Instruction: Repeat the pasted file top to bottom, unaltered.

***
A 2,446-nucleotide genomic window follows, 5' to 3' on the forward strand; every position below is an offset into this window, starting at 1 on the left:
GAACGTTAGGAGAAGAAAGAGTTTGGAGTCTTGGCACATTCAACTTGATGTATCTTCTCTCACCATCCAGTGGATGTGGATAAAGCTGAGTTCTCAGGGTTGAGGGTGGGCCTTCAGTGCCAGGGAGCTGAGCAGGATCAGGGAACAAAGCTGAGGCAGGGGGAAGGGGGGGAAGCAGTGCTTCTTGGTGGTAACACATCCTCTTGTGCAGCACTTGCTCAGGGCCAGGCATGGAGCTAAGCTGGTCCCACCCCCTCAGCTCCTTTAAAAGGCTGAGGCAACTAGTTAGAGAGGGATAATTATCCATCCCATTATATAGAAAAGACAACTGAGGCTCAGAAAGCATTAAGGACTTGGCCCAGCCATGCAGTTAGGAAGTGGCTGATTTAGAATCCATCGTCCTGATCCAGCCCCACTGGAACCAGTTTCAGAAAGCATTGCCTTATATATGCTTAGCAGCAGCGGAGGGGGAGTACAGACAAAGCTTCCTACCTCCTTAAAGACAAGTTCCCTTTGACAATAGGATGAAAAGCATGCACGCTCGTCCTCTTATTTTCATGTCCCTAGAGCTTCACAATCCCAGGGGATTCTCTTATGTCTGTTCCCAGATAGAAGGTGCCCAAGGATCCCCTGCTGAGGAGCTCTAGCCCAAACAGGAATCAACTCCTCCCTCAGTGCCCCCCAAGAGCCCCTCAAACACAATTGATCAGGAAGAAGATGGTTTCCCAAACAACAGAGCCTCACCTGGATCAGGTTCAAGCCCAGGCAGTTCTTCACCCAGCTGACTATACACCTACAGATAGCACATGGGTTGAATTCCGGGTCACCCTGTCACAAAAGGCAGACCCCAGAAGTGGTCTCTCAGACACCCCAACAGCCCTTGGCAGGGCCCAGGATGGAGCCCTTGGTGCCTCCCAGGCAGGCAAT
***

A 2,446-nucleotide genomic window follows, 5' to 3' on the forward strand; every position below is an offset into this window, starting at 1 on the left:
GAACGTTAGGAGAAGAAAGAGTTTGGAGTCTTGGCACATTCAACTTGATGTATCTTCTCTCACCATCCAGTGGATGTGGATAAAGCTGAGTTCTCAGGGTTGAGGGTGGGCCTTCAGTGCCAGGGAGCTGAGCAGGATCAGGGAACAAAGCTGAGGCAGGGGGAAGGGGGGGAAGCAGTGCTTCTTGGTGGTAACACATCCTCTTGTGCAGCACTTGCTCAGGGCCAGGCATGGAGCTAAGCTGGTCCCACCCCCTCAGCTCCTTTAAAAGGCTGAGGCAACTAGTTAGAGAGGGATAATTATCCATCCCATTATATAGAAAAGACAACTGAGGCTCAGAAAGCATTAAGGACTTGGCCCAGCCATGCAGTTAGGAAGTGGCTGATTTAGAATCCATCGTCCTGATCCAGCCCCACTGGAACCAGTTTCAGAAAGCATTGCCTTATATATGCTTAGCAGCAGCGGAGGGGGAGTACAGACAAAGCTTCCTACCTCCTTAAAGACAAGTTCCCTTTGACAATAGGATGAAAAGCATGCACGCTCGTCCTCTTATTTTCATGTCCCTAGAGCTTCACAATCCCAGGGGATTCTCTTATGTCTGTTCCCAGATAGAAGGTGCCCAAGGATCCCCTGCTGAGGAGCTCTAGCCCAAACAGGAATCAACTCCTCCCTCAGTGCCCCCCAAGAGCCCCTCAAACACAATTGATCAGGAAGAAGATGGTTTCCCAAACAACAGAGCCTCACCTGGATCAGGTTCAAGCCCAGGCAGTTCTTCACCCAGCTGACTATACACCTACAGATAGCACATGGGTTGAATTCCGGGTCACCCTGTCACAAAAGGCAGACCCCAGAAGTGGTCTCTCAGACACCCCAACAGCCCTTGGCAGGGCCCAGGATGGAGCCCTTGGTGCCTCCCAGGCAGGCAAT